India, Myanmar Agree To Target Operationalisation of Strategic Sittwe Port in Q1 2021

Indian army chief General M.M. Naravane and foreign secretary Harsh Vardhan Shringla called on State Counsellor Aung San Suu Kyi and Myanmar’s Commander in Chief of Defence Services Senior General Min Aung Hlaing.

New Delhi: During the visit of the Indian army chief and foreign secretary to Myanmar, the two countries on Monday agreed to work towards operationalising the Sittwe port in the first quarter of 2021.

Indian army chief General M.M. Naravane and foreign secretary Harsh Vardhan Shringla travelled to Myanmar on a two-day visit. They called on State Counsellor Aung San Suu Kyi and Myanmar’s Commander in Chief of Defence Services Senior General Min Aung Hlaing.

The last time that India’s foreign secretary and army chief had travelled together was to Bhutan in 2018. According to sources, it made sense to do so again in Myanmar due to its government structure – a reference to the role of the military at the top of the decision-making set-up in the south-east Asian country.

According to a press release issued by the Ministry of External Affairs (MEA) on Monday, the ongoing India-assisted infrastructure projects such as the Kaladan multi-modal transit transport project and trilateral highway were part of the bilateral discussions. “They agreed to work towards operationalization of Sittwe Port in the Rakhine State in the first quarter of 2021,” said the official read-out.

In 2010, India began work on the mega infrastructure project in Myanmar, which had several components. This project would not only link India’s north east to the southeast region, but also allow for goods to be transported from Kolkata to Sittwe and then onwards by river and roads to Mizoram.

One of the key aspects was the construction of an integrated port and Inland Waterway Transport terminal at Sittwe, which was completed in 2018 at a cost of Rs 517.29 crore.

Indian Amry chief M.M. Naravane and foreign secretary Harsh Vardhan Shringla with Myanmar State Councillor Aung San Suu Kyi. Photo: mofamyanmar/Facebook

Volatile state

India had even signed an agreement with Myanmar government for operationalising the port in October 2018. However, conflict between the insurgent group Arakan Army and the Myanmar military had impacted the operationalisation. According to a local NGO, more than 226,000 people have been displaced inside the province due to the violence.

Last year, the Arakan Army had specifically targeted the Kaladan project, abducting Indian workers and officials.

In early 2019, Indian and Myanmar military had conducted a “coordinated operation” to avert an alleged threat from Arakan Army against the Kaladan multi-modal transit transport project.

The last leg of the Kaladan project is a road from Chin state’s Paletwa in Myanmar to Mizoram, which is still under construction.

Meanwhile, the high-level Indian visitors announced a grant of $2 million for the construction of a border haat bridge at Byanyu/Sarsichauk in Chin State to “provide increased economic connectivity between Mizoram and Myanmar.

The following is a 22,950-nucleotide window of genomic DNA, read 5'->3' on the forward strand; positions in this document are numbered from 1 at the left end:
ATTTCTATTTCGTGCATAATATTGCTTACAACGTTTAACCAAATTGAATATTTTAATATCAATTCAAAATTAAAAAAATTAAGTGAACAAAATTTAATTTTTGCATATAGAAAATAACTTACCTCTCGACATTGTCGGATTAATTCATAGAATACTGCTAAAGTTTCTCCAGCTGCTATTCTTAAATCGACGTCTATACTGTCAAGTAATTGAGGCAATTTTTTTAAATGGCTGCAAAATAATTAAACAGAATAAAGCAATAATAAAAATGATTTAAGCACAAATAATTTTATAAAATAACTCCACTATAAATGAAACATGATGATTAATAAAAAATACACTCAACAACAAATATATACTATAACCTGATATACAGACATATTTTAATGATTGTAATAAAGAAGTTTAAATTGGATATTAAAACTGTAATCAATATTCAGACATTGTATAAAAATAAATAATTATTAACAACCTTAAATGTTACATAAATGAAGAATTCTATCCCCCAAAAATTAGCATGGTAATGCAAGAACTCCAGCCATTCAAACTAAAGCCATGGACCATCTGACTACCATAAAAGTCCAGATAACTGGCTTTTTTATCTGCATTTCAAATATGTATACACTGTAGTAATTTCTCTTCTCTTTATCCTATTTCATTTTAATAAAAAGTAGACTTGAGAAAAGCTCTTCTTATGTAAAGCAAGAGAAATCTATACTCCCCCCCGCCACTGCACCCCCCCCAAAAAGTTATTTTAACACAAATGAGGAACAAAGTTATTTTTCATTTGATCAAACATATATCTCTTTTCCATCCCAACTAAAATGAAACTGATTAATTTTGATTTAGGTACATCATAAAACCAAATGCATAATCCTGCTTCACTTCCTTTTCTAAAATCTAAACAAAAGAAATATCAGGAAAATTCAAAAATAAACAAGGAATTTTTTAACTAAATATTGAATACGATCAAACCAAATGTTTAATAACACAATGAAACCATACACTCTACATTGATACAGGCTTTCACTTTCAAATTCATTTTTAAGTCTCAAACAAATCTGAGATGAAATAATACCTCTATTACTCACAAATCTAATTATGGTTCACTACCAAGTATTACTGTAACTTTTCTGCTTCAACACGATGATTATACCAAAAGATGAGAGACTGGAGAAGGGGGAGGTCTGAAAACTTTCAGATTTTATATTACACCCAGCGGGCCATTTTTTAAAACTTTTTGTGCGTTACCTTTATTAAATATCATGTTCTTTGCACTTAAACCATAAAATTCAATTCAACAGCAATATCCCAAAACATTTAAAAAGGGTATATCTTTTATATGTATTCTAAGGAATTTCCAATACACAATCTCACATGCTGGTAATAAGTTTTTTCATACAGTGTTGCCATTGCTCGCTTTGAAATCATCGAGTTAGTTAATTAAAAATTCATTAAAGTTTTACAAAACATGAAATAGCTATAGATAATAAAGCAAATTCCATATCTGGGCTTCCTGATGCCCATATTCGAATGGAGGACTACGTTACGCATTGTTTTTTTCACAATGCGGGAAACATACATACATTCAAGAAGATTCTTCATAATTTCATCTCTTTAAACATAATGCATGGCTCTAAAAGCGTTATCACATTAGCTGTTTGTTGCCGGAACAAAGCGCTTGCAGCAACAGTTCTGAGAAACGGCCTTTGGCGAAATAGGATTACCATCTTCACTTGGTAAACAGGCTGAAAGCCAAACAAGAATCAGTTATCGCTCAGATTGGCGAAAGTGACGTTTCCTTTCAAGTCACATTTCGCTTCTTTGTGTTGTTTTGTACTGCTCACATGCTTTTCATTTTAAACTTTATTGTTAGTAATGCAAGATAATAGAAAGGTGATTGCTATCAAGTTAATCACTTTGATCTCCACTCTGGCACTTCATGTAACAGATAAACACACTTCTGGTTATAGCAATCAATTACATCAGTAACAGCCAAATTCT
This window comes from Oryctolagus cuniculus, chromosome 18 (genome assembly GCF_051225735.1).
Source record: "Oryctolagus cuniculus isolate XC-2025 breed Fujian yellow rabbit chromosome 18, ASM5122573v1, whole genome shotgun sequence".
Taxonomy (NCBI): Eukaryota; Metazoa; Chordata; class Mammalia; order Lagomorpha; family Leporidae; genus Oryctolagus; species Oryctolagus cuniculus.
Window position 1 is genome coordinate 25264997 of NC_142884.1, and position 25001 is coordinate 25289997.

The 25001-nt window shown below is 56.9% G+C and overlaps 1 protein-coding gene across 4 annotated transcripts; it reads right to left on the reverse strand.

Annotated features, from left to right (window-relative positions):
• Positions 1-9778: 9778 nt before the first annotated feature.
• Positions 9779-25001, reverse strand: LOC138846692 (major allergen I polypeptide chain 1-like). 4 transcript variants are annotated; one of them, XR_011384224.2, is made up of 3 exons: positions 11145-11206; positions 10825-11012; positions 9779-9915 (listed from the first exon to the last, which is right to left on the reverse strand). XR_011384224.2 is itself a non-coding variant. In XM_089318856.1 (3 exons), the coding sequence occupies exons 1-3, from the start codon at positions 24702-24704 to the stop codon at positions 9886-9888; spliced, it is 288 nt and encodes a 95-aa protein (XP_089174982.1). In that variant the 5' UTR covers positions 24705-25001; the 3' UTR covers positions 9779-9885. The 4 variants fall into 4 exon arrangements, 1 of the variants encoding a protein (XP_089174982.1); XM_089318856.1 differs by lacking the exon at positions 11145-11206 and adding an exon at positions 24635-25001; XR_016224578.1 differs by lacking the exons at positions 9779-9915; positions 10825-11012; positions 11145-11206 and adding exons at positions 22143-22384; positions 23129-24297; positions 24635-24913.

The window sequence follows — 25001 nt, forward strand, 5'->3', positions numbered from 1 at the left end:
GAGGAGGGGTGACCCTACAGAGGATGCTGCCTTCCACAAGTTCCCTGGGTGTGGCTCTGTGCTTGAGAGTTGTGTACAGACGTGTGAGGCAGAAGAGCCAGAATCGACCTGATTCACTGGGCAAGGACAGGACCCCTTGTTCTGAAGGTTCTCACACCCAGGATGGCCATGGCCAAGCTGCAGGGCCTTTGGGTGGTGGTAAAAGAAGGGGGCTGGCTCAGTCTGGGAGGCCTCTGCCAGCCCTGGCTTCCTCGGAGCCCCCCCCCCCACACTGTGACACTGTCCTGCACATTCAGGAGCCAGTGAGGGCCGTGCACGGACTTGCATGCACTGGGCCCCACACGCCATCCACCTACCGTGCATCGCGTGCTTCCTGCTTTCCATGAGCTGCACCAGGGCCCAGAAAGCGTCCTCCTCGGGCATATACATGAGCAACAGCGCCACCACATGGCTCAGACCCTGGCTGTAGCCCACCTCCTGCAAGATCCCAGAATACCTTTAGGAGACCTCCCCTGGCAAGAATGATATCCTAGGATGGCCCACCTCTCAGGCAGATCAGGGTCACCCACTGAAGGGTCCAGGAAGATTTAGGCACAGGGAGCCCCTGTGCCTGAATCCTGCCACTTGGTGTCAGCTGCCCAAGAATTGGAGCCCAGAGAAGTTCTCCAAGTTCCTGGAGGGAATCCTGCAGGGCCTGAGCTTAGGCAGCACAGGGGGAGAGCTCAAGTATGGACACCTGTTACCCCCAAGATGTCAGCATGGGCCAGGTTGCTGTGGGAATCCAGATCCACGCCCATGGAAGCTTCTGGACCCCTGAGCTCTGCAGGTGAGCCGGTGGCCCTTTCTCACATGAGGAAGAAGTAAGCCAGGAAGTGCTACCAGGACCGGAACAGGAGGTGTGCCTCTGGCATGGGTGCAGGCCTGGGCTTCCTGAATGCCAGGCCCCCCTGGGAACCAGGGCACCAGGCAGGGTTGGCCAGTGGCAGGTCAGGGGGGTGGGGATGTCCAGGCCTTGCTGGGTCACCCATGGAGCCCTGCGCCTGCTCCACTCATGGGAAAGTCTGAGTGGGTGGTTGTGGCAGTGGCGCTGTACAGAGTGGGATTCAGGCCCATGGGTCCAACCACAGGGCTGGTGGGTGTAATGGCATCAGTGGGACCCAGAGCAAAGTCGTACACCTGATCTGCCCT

However, with the major part of the Kaladan project going through Rakhine province, India’s development assistance was largely concentrated in the volatile state. It is also part of India’s policy to walk a balanced path between Myanmar and Bangladesh on the Rohingya issue.

Bangladesh has been pushing for an early repatriation of the hundreds of thousands of Rohingyas who had fled from the security operations of the Myanmar military in 2017. However, since the repatriation has to be voluntary, it has been difficult to convince Rohingya refugees to return to their former villages and towns.

Emphasis on socio-economic development

India’s strategy has been to emphasise the socio-economic development of Rakhine province, so that there is enough economic incentive for the refugees to return and to ameliorate the ethnic conflict.

In December 2017, India and Myanmar entered a Memorandum of Understanding on the Rakhine State Development Programme, which provided an annual grant-in-aid of $5 million.

“Both sides noted the considerable progress made under the Rakhine State Development Programme (RSDP) and proposed finalizing projects under Phase-III of the Programme, including setting up of a skills training center. During the visit, the Project Agreement on the upgrading of agricultural mechanization under the RSDP was also signed,” said the Indian statement.

India also announced that it would import 1.5 lakh tonnes of Urad from Myanmar by March 31, 2021.

During his visit to the capital, the foreign secretary also inaugurated an embassy liaison office at Nay Pyi Taw. While the planned city became Myanmar’s capital in 2006, nearly all diplomatic missions, including the Indian embassy, continue to operate from Yangon. China was the first foreign country to open an interim liaison office at Nay Pyi Taw in 2017.

Shringla also virtually inaugurated the Centre of Excellence in Software Development & Training (CESDT) I Myitkyina.

As part of diplomatic efforts to help Myanmar contain COVID-19, India handed over 3,000 vials of the anti-viral drug Remdesivir to Aung San Suu Kyi. Shringla also conveyed “India’s willingness to prioritize Myanmar in sharing vaccines as and when these become available”. Myanmar has reported over 18,000 cases of the viral infection and 444 deaths due to the disease.